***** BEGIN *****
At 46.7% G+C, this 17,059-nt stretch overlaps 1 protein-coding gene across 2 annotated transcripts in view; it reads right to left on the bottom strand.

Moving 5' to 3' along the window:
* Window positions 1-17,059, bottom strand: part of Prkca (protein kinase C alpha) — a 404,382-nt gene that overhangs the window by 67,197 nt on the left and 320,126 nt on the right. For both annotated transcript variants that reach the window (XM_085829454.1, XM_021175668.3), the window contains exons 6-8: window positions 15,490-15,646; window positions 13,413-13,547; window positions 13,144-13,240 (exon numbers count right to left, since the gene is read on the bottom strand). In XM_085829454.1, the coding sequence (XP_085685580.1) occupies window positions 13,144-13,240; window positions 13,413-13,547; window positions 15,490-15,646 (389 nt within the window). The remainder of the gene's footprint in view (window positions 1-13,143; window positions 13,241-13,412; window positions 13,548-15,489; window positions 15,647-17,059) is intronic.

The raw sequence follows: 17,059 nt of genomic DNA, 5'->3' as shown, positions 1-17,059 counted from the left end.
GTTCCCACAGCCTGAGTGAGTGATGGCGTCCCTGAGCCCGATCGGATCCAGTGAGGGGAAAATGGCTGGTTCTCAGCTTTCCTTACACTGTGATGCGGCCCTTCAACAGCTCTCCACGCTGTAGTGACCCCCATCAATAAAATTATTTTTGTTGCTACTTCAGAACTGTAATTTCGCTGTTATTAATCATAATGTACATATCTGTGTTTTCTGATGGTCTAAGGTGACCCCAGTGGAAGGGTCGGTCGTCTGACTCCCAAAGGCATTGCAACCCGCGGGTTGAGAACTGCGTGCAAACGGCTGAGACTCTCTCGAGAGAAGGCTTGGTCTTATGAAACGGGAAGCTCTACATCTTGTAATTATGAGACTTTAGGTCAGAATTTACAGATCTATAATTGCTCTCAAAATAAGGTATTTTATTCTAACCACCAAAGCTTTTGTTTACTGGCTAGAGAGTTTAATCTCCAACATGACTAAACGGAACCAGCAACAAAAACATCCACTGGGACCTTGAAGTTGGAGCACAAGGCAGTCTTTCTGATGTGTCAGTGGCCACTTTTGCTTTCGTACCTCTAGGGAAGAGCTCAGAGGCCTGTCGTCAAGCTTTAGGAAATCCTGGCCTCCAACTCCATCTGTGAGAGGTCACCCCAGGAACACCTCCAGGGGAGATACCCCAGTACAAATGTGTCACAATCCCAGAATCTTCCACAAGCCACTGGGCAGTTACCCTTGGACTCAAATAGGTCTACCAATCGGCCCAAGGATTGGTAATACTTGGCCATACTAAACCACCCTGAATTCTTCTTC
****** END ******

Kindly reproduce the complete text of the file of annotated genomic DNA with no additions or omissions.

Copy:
At 46.7% G+C, this 17,059-nt stretch overlaps 1 protein-coding gene across 2 annotated transcripts in view; it reads right to left on the bottom strand.

Moving 5' to 3' along the window:
* Window positions 1-17,059, bottom strand: part of Prkca (protein kinase C alpha) — a 404,382-nt gene that overhangs the window by 67,197 nt on the left and 320,126 nt on the right. For both annotated transcript variants that reach the window (XM_085829454.1, XM_021175668.3), the window contains exons 6-8: window positions 15,490-15,646; window positions 13,413-13,547; window positions 13,144-13,240 (exon numbers count right to left, since the gene is read on the bottom strand). In XM_085829454.1, the coding sequence (XP_085685580.1) occupies window positions 13,144-13,240; window positions 13,413-13,547; window positions 15,490-15,646 (389 nt within the window). The remainder of the gene's footprint in view (window positions 1-13,143; window positions 13,241-13,412; window positions 13,548-15,489; window positions 15,647-17,059) is intronic.

The raw sequence follows: 17,059 nt of genomic DNA, 5'->3' as shown, positions 1-17,059 counted from the left end.
GTTCCCACAGCCTGAGTGAGTGATGGCGTCCCTGAGCCCGATCGGATCCAGTGAGGGGAAAATGGCTGGTTCTCAGCTTTCCTTACACTGTGATGCGGCCCTTCAACAGCTCTCCACGCTGTAGTGACCCCCATCAATAAAATTATTTTTGTTGCTACTTCAGAACTGTAATTTCGCTGTTATTAATCATAATGTACATATCTGTGTTTTCTGATGGTCTAAGGTGACCCCAGTGGAAGGGTCGGTCGTCTGACTCCCAAAGGCATTGCAACCCGCGGGTTGAGAACTGCGTGCAAACGGCTGAGACTCTCTCGAGAGAAGGCTTGGTCTTATGAAACGGGAAGCTCTACATCTTGTAATTATGAGACTTTAGGTCAGAATTTACAGATCTATAATTGCTCTCAAAATAAGGTATTTTATTCTAACCACCAAAGCTTTTGTTTACTGGCTAGAGAGTTTAATCTCCAACATGACTAAACGGAACCAGCAACAAAAACATCCACTGGGACCTTGAAGTTGGAGCACAAGGCAGTCTTTCTGATGTGTCAGTGGCCACTTTTGCTTTCGTACCTCTAGGGAAGAGCTCAGAGGCCTGTCGTCAAGCTTTAGGAAATCCTGGCCTCCAACTCCATCTGTGAGAGGTCACCCCAGGAACACCTCCAGGGGAGATACCCCAGTACAAATGTGTCACAATCCCAGAATCTTCCACAAGCCACTGGGCAGTTACCCTTGGACTCAAATAGGTCTACCAATCGGCCCAAGGATTGGTAATACTTGGCCATACTAAACCACCCTGAATTCTTCTTC